This one sounds really good and is now on my must try list. Just blend up some cantaloupe, grapes, strawberries and ice for this refreshingly cool smoothie. Each 3/4 cup serving is about 2 PointsPlus*.
Single-Serve Kale Blueberry Cantaloupe Smoothie from The Adirondack Chick
You’ll want to blend this up well to make sure the kale is well incorporated with the cantaloupe and blueberries. As Michelle suggests, you may want to add a little water (or coconut water) to reach your desired smoothie consistency.
Cantaloupe Yogurt Smoothie from Rachel Ray Mag
Nothing but cantaloupe, Greek yogurt, honey and ice in this super-simple recipe.
Cantaloupe Berry Smoothie from Curious Country Cook
Rayna blends cantaloupe with strawberries, a little orange juice, ice and honey (to desired sweetness) to make this smoothie. She also has a wonderful suggestion to pour this into Popsicle molds or small paper cups and then freezing to create your own cool summertime treats.
Creamy Cantaloupe Smoothie from Kitchen Parade
Alanna’s got two creamy, 100% cantaloupe recipes to share, one chilled and one blended with the fruit at room temperature. Just 2 Weight Watchers Points* per serving.
Vegan Cantaloupe Smoothie from Jar O Honey
This raw and vegan smoothie turns out creamiest when using a perfectly ripe (but not overripe) cantaloupe and mature coconut milk. You may want open your own coconut to get the freshest milk possible.
Amazing Cantaloupe Smoothie from Whole Lifestyle Nutrition
Halle’s secret ingredient – which adds a little more protein to her smoothie – is the addition of a high-quality gelatin from healthy grass-fed animals. And no, she doesn’t mean Jell-O.
Cinnamon Cantaloupe Smoothie from SpaBettie
Adding ground cinnamon to this smoothie gives it a nice little punch of flavor.
Single Serving Peach Cantaloupe Smoothie from Design Eat Repeat
Melissa adds some extra peachiness to her smoothie by using peach yogurt in addition to the frozen peaches.
Cantaloupe Carrot Smoothie from Almonds & Avocados
Fresh cantaloupe, apple, carrot and fresh lime juice sounds like an odd mixture, but Rachel really loves experimenting and this smoothie sounds surprisingly yummy.
Gingered Cantaloupe Smoothie from Prevention
Fresh grated ginger adds a zing to this smoothie that comes in at only 2 PointsPlus* per serving.
3-Ingredient High-Protein Cantaloupe Smoothie from Healthy Foodie
Cottage cheese, protein powder and cantaloupe are blended together in this protein powerhouse with 7 PointsPlus* per serving.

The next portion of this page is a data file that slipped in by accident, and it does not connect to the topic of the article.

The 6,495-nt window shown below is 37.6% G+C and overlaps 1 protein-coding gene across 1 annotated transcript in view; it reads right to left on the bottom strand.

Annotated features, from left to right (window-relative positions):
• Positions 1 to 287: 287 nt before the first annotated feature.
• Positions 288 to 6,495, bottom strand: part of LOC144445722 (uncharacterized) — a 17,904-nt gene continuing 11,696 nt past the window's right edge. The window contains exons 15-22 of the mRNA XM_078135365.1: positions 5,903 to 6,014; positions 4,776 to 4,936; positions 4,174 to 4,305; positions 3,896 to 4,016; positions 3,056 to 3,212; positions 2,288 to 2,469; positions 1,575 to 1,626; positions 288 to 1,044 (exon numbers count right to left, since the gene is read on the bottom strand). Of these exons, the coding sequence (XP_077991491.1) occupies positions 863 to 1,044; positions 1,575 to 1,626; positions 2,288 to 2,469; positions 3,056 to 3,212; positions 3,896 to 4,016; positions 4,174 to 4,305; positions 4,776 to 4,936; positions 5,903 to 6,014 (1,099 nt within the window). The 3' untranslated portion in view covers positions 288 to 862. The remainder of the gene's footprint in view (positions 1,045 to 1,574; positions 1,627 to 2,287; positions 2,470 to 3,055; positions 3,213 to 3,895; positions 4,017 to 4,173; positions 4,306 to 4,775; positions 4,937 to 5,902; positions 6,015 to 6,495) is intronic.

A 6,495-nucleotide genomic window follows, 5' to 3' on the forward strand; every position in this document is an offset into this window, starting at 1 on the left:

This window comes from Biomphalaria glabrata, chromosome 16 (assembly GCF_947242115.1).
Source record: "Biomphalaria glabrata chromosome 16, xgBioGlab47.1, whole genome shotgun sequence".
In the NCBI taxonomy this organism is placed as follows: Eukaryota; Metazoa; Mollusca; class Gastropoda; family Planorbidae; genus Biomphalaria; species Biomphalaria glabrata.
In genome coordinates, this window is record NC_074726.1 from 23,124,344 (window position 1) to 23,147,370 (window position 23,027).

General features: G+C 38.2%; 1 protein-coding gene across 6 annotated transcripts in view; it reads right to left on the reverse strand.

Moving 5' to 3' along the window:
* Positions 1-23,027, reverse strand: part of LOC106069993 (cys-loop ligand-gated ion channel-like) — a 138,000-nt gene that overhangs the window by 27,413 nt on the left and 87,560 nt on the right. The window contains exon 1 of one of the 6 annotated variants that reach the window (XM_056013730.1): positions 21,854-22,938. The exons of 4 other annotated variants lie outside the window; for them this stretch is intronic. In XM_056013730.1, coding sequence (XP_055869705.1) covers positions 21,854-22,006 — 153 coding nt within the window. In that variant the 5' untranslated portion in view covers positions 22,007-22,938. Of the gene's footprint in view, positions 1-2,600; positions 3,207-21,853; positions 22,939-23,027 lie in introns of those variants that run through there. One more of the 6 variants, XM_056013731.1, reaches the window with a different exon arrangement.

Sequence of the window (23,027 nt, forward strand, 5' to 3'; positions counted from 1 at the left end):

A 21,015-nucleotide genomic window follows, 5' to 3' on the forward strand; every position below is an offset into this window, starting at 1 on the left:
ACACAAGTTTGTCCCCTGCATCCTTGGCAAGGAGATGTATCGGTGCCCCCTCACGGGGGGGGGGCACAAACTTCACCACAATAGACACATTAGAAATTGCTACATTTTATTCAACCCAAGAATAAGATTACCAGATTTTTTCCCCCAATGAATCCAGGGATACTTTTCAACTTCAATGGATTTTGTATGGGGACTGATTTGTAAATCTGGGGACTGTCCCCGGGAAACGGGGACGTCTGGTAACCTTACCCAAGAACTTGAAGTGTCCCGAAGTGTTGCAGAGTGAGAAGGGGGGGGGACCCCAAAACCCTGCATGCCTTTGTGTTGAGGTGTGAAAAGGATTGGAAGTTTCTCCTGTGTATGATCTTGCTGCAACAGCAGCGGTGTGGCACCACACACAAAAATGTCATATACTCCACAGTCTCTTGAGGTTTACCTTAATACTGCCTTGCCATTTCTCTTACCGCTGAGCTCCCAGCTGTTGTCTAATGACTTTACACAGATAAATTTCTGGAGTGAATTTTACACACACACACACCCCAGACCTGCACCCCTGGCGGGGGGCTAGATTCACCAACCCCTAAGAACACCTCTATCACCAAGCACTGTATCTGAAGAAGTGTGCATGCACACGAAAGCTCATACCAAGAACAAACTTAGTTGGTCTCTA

Cantaloupe Oat Smoothie from Edible Perspective
If you can stand the wait, freezing your cantaloupe chunks before blending will give you a thicker and creamier texture.
Cantaloupe Gold Medal Smoothie from Vitamix
A little bit of everything goes into this smoothie recipe, including: cantaloupe, banana, carrot, orange, pineapple, lemon, honey, and nutmeg.
Cantaloupe Pineapple Smoothie from Roti n Rice
This very simple smoothie recipe blends together cantaloupe, pineapple and unsweetened almond milk – doesn’t get much easier.
Cantaloupe Mint Smoothie from Mama Natural
Cool, fresh and tasty, this smoothie mixes cantaloupe cucumber, coconut water and mint – honey and ice are optional.
Vegan Cantaloupe Matcha Smoothie from LunchboxBunch
If you’re not familiar with it, matcha is finely stone-ground, high-quality green tea. It is commonly used to dye and flavor foods, such as green tea ice cream, and is very high in antioxidants. In this case, Kathy adds it to her cantaloupe and watermelon smoothie!
*PointsPlus® and SmartPoints® calculated by Simple Nourished Living; Not endorsed by Weight Watchers International, Inc. All recipe ingredients except optional items included in determining nutritional estimates. SmartPoints® values calculated WITHOUT Weight Watchers Zero Points fruits and vegetables using the WW Recipe Builder.
*PointsPlus® estimates calculated by Simple Nourished Living; Not endorsed by Weight Watchers International, Inc.
Today’s food for thought…
“There is only one way to happiness and that is to cease worrying about things which are beyond the power of our will.”